As has no doubt been observed by this time, Castillo puts a great many insults and depreciatory names on the lips of his characters. ^


They usually occur during a quarrel or desengahado, vol. 2, pp. 158-163.

42 Examples of personal insults and name calling may be found in the following sainetes: El aprendiz de torero, vol.. 1, p. 43; La boda del Mundo Nuevo, vol. 1, p. 104; Los caballeros ~desairados, vol. 1, p. 129; Elf cafe de Cadiz, vol. 1, p. 142; La casa de vecindad, (First part), vol. 1, pp. 183-184; La casa nueva, vol. 1, p. 215; Los comicos de la lengua, vol. 1, pp. 235-236; El cortejo substituto, vol. 1, p. 276; La cura de los Deseos, vol. 1, p. 287; El chasco del manton, vol. 1, p. 322; El desafio de la Vicenta, vol. 1, p. 341; El dia de toros en Cadiz, vol. 1, p. 365; Felipa la chiclanera, vol. 1, p. 391; La feria del Puerto, vol. 1, p. 413; El fin del pavo, vol. 1, p. 431; El gato, vol. 1, pp. 452-453; La inocente Dorotea, vol. 1, p. 497; El letrado desengariado, vol. 1, p. 522; El lib­ eral, vol. 2, p. 8; Los literatos^ vol. 2, p. 48; El lugarerlo en Cadiz, vol. 2, p.~6Sg Ell maestro de la tuna, voT7 2, p. §"¥; La maja resuelta, vol. 2, p. 104; Los majos envidiosos, vol. 2, p. T4§7 El marldo desengahado, vol. 2, pp. 156-157; El medico poeta, vol. 2, p. 194; La mujer corregida, vol. 2, pp. 212-213; Los naturales opuestos, vol. 2, pi 254; Los palos deseados, vol. 2, pp. 268-272; El recluta por fuerza, vol. 2, p. 289; El robo de la pupila, voTT 2, p. 319; El soldado Tragabalas, vol. 2, pp. 5F9-351; El soldado fanfarron, (First part), vol. 2, p. 376; El soldado fanfarron^ (Second part), vol. 2, p. 395; El soldacTo fanfarron (Third part), vol. 2, p. 419; El soldado fanfarron7 (Fourth part), vol. 2, p. 441; El triunfo de las mujeres, vol. 2, p. 464; Lojs zapatos, vol. 2, p. 49§; El payo de la carta, vol. 2, p. 595; El recibo del paje, vol. 2, p. 534; I^s~Tugadores, vol. 2, p. 27;~~Eos nobles ignorados, vol. 2, p. 160.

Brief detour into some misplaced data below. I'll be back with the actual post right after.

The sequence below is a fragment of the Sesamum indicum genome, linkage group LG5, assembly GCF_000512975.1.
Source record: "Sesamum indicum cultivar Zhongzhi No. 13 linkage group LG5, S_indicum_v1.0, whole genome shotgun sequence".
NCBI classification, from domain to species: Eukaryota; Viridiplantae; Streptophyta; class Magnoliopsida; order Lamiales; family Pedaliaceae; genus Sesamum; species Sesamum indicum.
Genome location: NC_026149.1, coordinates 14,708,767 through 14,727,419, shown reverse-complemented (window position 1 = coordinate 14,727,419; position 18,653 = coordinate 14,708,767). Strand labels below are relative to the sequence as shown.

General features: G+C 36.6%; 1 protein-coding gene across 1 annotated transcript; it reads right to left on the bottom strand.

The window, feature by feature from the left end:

99 fight*

This need not, however, necessarily be true.


El soldado Tragabalas, the Granadero disgusted with the amorous tactics of Beata decides to let her know that he is aware of her game with the Sacristan: GRANAD.


Oiga usted, madre Beata; mire que presente tenga que es pedernal la ocasion; que es el diablo la pajuela; el fuego es el Sacristan; usted, santita, la yesca; la tentacion da un chasquido, y luego el beaterio vuela. Haga lo que yo le digo, y en lo que hago no se meta. |Quitese de ahl la gazmoha, hipocrita y embustera! (Se levanta enfadada. ) Como”usted, plcaro, infame. . . Voto a San, que si tuviera. . .! Pero £que digo, Jesus! Soy muy mala; soy perversa. Vuestra voluntad se haga en los cielos y en la t i e r r a . ^